I loved my birthdays when I was a kid. I loved being the center of attention, the gifts, the games, and the friends.
My love for birthdays changed into something more like dread and disdain as an adult. They have a way of making one fully aware of lack. Lack of friends, lack of fun, lack of youth.
I found that with each passing birthday, the depression I experienced in and around that day increased with age. Last year, my 40th birthday pushed me right into mid-life crises mode. I began wondering what I had done with my life and why it felt so inconsequential. Actually, I knew why- I didn't feel like I had made any positive impact in this world.
One day, I woke up and decided that I wasn't going to accept this feeling of defeat any longer. My life was valuable enough to fight for. I made some big changes and followed God's leading to places I never imagined I'd go, all within just one year.
Still, as this birthday approached, I knew I needed to be pro-active so I wouldn't end up binge-watching Netflix with a box of tissues in one arm and a box of cookies in the other.
I decided to give myself a gift. I've seen people writing encouraging letters to their younger selves. I thought, that encouragement would be better served if we could read them right now, from our future self. So that's what I decided to do. I would write a letter to myself from the me that is twenty years older, in all of her wisdom. I asked God to guide me on this.
Let me start by saying- look how far you've come from just a year ago! It was on your last birthday that you weren't even sure if you had ever made a positive impact. You questioned whether your life was really all that important.
Let me assure you that even then it had been. Instead of wallowing in that feeling, you took the initiative to do something about it. You took some risks and did a lot of things that scared you in order to feel more alive and to better yourself. You totally messed up on a stage in front of a bunch of people and didn’t die from embarrassment. You worked with, and relied on, God every day to transform every part of you. And He did. And He'll continue to for the next 20 years and beyond.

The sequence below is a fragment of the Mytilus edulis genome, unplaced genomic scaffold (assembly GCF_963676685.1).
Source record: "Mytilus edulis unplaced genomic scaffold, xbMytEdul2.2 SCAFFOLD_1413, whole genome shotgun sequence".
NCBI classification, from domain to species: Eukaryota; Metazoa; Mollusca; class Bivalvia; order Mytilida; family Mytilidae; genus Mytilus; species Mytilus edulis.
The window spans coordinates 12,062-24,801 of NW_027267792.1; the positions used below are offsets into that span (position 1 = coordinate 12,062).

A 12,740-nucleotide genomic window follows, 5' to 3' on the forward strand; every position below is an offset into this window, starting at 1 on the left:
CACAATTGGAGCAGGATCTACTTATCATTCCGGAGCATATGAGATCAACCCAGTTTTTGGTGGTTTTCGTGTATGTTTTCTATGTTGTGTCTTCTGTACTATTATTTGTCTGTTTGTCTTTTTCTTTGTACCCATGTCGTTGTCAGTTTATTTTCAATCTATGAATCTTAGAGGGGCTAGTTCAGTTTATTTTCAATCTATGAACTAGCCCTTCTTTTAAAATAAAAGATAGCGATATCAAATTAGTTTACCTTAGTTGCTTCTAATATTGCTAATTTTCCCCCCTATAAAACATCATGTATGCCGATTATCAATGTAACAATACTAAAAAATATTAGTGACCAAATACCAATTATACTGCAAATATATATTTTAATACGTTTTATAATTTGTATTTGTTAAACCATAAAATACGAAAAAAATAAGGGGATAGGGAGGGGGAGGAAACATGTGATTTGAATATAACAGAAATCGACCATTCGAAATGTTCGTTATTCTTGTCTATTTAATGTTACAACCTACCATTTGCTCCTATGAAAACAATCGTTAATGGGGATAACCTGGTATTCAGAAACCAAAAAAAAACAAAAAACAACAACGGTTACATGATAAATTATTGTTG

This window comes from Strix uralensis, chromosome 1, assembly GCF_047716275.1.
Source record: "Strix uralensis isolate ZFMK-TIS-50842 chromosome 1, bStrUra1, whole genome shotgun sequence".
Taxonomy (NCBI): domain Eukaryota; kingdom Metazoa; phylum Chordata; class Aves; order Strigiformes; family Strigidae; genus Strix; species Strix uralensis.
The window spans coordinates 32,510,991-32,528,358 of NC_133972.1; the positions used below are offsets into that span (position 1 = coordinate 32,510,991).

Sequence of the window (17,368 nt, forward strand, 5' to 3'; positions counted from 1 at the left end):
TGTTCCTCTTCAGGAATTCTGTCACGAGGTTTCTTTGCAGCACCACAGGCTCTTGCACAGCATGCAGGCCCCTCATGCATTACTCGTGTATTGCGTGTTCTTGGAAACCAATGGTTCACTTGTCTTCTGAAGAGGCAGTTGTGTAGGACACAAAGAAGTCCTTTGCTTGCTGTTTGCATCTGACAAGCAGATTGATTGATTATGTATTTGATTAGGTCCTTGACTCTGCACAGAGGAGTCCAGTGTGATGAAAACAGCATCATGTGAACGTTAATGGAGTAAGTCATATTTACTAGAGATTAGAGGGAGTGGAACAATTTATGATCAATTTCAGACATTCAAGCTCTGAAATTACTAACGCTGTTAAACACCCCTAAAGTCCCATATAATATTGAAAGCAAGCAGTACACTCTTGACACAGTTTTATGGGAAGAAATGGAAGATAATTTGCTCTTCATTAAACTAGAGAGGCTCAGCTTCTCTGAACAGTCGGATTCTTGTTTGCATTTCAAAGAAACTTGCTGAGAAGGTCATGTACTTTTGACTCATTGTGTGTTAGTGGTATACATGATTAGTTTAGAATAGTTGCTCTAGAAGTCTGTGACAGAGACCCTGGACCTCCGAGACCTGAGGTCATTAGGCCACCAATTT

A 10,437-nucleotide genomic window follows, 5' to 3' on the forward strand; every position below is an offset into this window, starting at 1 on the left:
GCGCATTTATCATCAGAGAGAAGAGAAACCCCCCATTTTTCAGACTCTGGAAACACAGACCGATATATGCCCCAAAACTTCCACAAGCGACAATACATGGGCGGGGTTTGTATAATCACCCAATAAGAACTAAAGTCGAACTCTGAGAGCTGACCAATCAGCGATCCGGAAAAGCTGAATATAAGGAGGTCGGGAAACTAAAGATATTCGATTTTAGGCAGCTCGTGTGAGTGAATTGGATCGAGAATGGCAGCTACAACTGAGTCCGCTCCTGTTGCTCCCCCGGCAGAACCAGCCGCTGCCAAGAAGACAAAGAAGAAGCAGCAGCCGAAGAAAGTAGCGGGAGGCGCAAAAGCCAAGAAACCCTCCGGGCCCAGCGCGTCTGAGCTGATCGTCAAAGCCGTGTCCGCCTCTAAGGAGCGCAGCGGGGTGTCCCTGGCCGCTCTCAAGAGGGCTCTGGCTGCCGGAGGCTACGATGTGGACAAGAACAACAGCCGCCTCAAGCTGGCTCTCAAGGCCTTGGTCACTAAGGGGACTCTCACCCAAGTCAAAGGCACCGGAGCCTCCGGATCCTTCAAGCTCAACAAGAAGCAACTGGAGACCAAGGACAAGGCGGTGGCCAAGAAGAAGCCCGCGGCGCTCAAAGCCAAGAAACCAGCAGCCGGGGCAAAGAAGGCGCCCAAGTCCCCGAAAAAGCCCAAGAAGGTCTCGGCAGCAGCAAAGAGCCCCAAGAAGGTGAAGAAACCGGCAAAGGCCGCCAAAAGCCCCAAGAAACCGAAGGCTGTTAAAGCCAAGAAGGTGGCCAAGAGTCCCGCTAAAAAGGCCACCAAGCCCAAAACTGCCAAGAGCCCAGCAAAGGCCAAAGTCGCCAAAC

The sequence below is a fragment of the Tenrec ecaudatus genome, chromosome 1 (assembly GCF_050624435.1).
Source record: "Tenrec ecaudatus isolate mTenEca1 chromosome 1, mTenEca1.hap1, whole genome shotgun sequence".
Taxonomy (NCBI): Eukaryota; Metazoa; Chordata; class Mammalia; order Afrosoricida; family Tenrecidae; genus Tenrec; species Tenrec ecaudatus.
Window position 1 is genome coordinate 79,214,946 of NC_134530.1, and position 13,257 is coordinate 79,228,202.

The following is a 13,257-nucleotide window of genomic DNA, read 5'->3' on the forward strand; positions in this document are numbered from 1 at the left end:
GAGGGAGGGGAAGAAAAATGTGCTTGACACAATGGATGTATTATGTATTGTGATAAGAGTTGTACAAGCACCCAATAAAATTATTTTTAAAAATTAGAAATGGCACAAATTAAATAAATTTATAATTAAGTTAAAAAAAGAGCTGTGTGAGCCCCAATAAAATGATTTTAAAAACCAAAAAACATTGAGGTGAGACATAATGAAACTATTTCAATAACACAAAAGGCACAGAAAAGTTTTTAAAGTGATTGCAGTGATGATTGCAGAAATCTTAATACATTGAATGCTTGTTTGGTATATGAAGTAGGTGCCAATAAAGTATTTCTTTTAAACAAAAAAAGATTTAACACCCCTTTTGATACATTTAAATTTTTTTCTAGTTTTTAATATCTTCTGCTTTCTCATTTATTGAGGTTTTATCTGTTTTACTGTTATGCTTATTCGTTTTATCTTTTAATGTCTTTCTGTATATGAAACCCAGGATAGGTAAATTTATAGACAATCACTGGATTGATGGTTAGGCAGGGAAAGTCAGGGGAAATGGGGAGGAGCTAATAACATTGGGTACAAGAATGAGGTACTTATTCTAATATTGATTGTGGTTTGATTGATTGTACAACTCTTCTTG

I know you’d like me to tell you that you’ll be perfect at age 61. You’re not, but I can say that I don't think that's the point of it all anymore. I think it's actually the blunders, mistakes, and imperfections that allow us to see that we are one interlocking piece of a larger picture. Mistakes teach us humility and compassion. It’s through our imperfection that the best of our humanity shines, because it’s then that we must rely on God and others which binds and connects us to what we seek through perfectionism.
Your beauty is a gift, so enjoy it without looking for fault. When the time comes, you’ll see that as this gift fades, other very meaningful gifts will replace it. Be grateful for the ones you have in each moment. They are given to you when you need them so don’t try to hold onto the ones that grow faint- you’ll no longer require them to live fully.
Be kind to yourself. When you are, it won’t matter as much to you when others aren’t.
Step lightly in this life. Release yourself, others, and God from your expectations. Release the weight of this world and your past so that you can freely and easily move in every direction that God leads you. This way, even when you accidentally step on others, it won’t hurt them quite so much.
What you don’t achieve in this lifetime, you will in the next so instead focus on being present and fully live in each moment. The things that upset you will pass, so let them pass. You don’t have to try to be valuable. You already are.
There are a few things you can learn from your younger self too: play for no reason at all. Run without a destination. Laugh a lot. Build something you don’t need. Understand that it’s okay to fall down. Seek adventure often. Dream big dreams.
I’ll leave you with two final words: WELL DONE.
Find and follow my 100 Day Challenge to Find God in My Every Day at #IFoundGodIn